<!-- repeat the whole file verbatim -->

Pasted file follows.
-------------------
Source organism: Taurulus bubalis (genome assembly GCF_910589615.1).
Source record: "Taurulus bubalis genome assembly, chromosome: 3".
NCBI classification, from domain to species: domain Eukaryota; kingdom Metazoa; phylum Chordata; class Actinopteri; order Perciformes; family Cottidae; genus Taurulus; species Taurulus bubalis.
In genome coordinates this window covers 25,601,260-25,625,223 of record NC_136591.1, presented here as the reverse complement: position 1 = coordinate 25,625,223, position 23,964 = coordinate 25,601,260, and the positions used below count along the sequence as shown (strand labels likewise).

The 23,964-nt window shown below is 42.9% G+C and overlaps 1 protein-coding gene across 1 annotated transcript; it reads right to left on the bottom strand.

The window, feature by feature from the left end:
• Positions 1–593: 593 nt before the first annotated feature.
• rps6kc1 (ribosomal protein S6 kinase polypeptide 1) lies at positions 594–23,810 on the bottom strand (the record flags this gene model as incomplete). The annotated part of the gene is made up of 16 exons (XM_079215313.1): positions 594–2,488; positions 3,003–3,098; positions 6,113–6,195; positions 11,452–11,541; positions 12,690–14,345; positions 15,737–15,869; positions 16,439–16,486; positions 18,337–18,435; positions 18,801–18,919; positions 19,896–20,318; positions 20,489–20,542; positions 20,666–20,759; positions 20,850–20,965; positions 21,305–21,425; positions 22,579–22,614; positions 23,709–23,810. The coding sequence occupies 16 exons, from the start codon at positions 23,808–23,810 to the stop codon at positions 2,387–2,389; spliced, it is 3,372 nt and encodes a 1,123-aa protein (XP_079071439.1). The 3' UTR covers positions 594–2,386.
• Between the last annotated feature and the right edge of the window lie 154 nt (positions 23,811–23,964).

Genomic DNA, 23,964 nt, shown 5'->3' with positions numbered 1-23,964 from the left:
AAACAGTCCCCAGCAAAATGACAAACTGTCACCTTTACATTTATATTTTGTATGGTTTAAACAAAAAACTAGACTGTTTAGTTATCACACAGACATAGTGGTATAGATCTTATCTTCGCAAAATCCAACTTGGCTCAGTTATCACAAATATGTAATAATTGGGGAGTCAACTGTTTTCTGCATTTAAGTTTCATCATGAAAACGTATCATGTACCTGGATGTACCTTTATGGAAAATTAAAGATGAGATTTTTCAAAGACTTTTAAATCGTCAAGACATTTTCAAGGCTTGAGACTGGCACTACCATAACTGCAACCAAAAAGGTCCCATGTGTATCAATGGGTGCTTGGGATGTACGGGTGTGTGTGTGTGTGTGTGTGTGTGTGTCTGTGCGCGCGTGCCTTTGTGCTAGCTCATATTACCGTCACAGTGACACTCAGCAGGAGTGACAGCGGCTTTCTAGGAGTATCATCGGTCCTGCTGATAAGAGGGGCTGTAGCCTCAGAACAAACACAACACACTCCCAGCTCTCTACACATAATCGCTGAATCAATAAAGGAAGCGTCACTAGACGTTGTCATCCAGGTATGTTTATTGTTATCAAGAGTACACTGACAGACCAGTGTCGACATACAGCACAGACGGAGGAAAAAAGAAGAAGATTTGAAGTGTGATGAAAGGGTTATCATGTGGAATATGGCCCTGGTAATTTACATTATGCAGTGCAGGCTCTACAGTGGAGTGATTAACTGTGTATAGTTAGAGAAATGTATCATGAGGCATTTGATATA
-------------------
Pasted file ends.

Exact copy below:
Source organism: Taurulus bubalis (genome assembly GCF_910589615.1).
Source record: "Taurulus bubalis genome assembly, chromosome: 3".
NCBI classification, from domain to species: domain Eukaryota; kingdom Metazoa; phylum Chordata; class Actinopteri; order Perciformes; family Cottidae; genus Taurulus; species Taurulus bubalis.
In genome coordinates this window covers 25,601,260-25,625,223 of record NC_136591.1, presented here as the reverse complement: position 1 = coordinate 25,625,223, position 23,964 = coordinate 25,601,260, and the positions used below count along the sequence as shown (strand labels likewise).

The 23,964-nt window shown below is 42.9% G+C and overlaps 1 protein-coding gene across 1 annotated transcript; it reads right to left on the bottom strand.

The window, feature by feature from the left end:
• Positions 1–593: 593 nt before the first annotated feature.
• rps6kc1 (ribosomal protein S6 kinase polypeptide 1) lies at positions 594–23,810 on the bottom strand (the record flags this gene model as incomplete). The annotated part of the gene is made up of 16 exons (XM_079215313.1): positions 594–2,488; positions 3,003–3,098; positions 6,113–6,195; positions 11,452–11,541; positions 12,690–14,345; positions 15,737–15,869; positions 16,439–16,486; positions 18,337–18,435; positions 18,801–18,919; positions 19,896–20,318; positions 20,489–20,542; positions 20,666–20,759; positions 20,850–20,965; positions 21,305–21,425; positions 22,579–22,614; positions 23,709–23,810. The coding sequence occupies 16 exons, from the start codon at positions 23,808–23,810 to the stop codon at positions 2,387–2,389; spliced, it is 3,372 nt and encodes a 1,123-aa protein (XP_079071439.1). The 3' UTR covers positions 594–2,386.
• Between the last annotated feature and the right edge of the window lie 154 nt (positions 23,811–23,964).

Genomic DNA, 23,964 nt, shown 5'->3' with positions numbered 1-23,964 from the left:
AAACAGTCCCCAGCAAAATGACAAACTGTCACCTTTACATTTATATTTTGTATGGTTTAAACAAAAAACTAGACTGTTTAGTTATCACACAGACATAGTGGTATAGATCTTATCTTCGCAAAATCCAACTTGGCTCAGTTATCACAAATATGTAATAATTGGGGAGTCAACTGTTTTCTGCATTTAAGTTTCATCATGAAAACGTATCATGTACCTGGATGTACCTTTATGGAAAATTAAAGATGAGATTTTTCAAAGACTTTTAAATCGTCAAGACATTTTCAAGGCTTGAGACTGGCACTACCATAACTGCAACCAAAAAGGTCCCATGTGTATCAATGGGTGCTTGGGATGTACGGGTGTGTGTGTGTGTGTGTGTGTGTGTGTCTGTGCGCGCGTGCCTTTGTGCTAGCTCATATTACCGTCACAGTGACACTCAGCAGGAGTGACAGCGGCTTTCTAGGAGTATCATCGGTCCTGCTGATAAGAGGGGCTGTAGCCTCAGAACAAACACAACACACTCCCAGCTCTCTACACATAATCGCTGAATCAATAAAGGAAGCGTCACTAGACGTTGTCATCCAGGTATGTTTATTGTTATCAAGAGTACACTGACAGACCAGTGTCGACATACAGCACAGACGGAGGAAAAAAGAAGAAGATTTGAAGTGTGATGAAAGGGTTATCATGTGGAATATGGCCCTGGTAATTTACATTATGCAGTGCAGGCTCTACAGTGGAGTGATTAACTGTGTATAGTTAGAGAAATGTATCATGAGGCATTTGATATA